14 R&D Magazine APRIL 2019 www.rdmag.com
An imperfect vaccine
The seasonal flu vaccine has been key to preventing wide
spread flu infection since it was first approved in 1945.
However, despite its benefits, the vaccine is far from perfect.
“Current influenza vaccines, although they have
extraordinary value at avoiding morbidity and mortality, are
nonetheless, not consistently effective,” said Fauci, during the
AAAS scientific session. “This year, thus far we have about 47
percent efficacy, last year—one of the worst years that we’ve
had in many years—the overall efficacy was about 40 percent
and the efficacy against H3N2, the predominant strain, was
In the last 15 years, the highest flu vaccine efficacy reported
was 60 percent during the 2010-2011 season. Efficacy
dropped as low as 10 percent in 2004, according to the CDC.
During the presentation at the AAAS Annual Meeting,
Messonnier noted that while these numbers are discouraging,
it is important to remember that even low vaccine efficacy
makes a big difference.
“Even a small amount of vaccine effectiveness can save lots
of lives and prevent lots of hospitalizations,” she said.
A complex virus
Creating a flu vaccine is no easy task. The virus is extremely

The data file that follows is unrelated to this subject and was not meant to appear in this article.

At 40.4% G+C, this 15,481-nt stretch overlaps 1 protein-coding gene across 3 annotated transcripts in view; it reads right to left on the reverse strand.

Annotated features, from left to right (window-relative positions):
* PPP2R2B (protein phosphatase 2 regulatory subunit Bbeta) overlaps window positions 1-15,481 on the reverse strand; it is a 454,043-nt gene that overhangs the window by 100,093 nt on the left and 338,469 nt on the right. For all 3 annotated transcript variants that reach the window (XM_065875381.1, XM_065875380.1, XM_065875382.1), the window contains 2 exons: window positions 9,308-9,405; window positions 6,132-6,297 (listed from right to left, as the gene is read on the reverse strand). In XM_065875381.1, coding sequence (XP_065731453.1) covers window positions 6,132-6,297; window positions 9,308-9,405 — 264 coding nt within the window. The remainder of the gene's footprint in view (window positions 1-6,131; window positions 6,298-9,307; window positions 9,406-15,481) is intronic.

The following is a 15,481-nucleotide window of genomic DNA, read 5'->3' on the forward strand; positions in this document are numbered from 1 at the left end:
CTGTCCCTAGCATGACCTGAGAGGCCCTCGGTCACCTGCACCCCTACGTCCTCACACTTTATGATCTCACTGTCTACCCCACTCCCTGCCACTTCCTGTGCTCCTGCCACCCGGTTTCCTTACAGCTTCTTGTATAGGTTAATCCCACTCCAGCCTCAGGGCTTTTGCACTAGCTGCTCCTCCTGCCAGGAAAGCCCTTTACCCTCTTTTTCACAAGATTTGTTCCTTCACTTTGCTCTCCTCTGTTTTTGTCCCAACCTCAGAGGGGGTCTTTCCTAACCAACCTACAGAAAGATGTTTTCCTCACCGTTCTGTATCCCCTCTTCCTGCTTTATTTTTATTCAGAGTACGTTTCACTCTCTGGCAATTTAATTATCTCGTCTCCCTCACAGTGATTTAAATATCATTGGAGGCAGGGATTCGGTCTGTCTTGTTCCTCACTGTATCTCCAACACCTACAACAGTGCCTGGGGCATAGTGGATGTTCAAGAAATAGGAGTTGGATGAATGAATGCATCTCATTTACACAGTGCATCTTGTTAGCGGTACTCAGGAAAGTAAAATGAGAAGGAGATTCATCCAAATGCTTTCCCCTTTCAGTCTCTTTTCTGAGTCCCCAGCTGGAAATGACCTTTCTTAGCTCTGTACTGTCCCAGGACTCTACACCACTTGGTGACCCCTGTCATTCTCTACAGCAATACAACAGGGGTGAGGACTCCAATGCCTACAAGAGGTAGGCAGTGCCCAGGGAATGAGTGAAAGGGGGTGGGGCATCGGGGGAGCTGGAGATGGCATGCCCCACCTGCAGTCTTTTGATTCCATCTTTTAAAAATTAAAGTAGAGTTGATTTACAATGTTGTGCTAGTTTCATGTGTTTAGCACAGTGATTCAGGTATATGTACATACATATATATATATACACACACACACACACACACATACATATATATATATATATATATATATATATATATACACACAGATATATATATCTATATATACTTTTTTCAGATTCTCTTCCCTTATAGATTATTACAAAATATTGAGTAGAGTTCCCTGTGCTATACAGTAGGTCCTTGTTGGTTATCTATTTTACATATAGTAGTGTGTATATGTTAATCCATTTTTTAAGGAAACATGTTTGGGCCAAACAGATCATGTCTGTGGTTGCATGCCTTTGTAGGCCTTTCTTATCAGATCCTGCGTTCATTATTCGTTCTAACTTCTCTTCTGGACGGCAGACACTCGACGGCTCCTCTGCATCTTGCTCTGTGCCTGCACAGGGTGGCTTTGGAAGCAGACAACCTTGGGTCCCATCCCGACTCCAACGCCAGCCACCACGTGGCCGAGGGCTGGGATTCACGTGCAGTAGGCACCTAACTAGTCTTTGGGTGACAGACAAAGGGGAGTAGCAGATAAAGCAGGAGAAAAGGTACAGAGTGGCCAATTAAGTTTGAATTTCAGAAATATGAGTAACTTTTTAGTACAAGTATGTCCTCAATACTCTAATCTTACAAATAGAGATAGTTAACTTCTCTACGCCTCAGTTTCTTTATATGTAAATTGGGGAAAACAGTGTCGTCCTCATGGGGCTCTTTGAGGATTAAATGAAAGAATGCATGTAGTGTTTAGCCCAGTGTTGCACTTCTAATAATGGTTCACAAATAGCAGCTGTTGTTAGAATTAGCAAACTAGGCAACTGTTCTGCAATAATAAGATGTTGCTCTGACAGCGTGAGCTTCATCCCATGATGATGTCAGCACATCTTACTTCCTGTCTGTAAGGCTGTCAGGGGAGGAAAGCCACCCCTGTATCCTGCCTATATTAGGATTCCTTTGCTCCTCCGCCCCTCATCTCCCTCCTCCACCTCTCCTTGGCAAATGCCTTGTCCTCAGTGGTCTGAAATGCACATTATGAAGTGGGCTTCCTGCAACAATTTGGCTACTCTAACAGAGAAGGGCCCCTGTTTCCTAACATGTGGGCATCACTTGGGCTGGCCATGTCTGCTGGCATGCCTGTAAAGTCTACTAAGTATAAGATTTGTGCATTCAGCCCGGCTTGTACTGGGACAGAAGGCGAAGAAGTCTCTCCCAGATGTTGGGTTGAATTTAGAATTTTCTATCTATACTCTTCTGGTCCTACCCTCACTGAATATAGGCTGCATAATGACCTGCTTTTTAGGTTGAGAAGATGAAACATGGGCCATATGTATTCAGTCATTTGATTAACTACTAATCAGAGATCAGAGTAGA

complex and is constantly mutating to avoid host immunity.
There are 18 different subtypes of Influenza A and two subtypes
of Influenza B, and each subtype has many, many strains.
“There are literally thousands of strains that we know of,”
said Nabel, during the AAAS Annual Meeting scientific
session. “This is one of the reasons that it is such a challenge
to create a vaccine against a genetically diverse and biochem-
ically diverse set of targets.”
Selecting which strains
to target each year is one
of the CDC’s biggest
The CDC looks at
which strains of the flu
are circulating outside of
the U.S. and tests over one
million patient specimens
in clinical labs within the
This long timeline is sometimes the cause of lower vaccine
efficacy, said Fauci.
“You can have an antigenic mismatch, which is a well-known case of decreased influenza seasonal vaccines,” said
Fauci. “In other words, you make your choice in February or
March about what virus is going to be in the vaccine, but in
the six or seven month period that you are growing it, there
is a possibility that in nature, it will mutate and while you are
making a vaccine for A, the virus turns to B.”
More than 1 million patient specimens are tested
in clinical labs participating in CDC domestic
About 100,000 specimens are tested
in 93 state/local public health labs.
CDC conducts full genetic sequencing
on about 7,000 flu viruses each year.
CDC tests about 2,000 flu
viruses to determine their
CDC prepares as
many as 50 viruses
for possible use in
*2017-2018 influenza data as reported by CDC’s Influenza Division,
National Center for Immunization and Respiratory Diseases (NCIRD)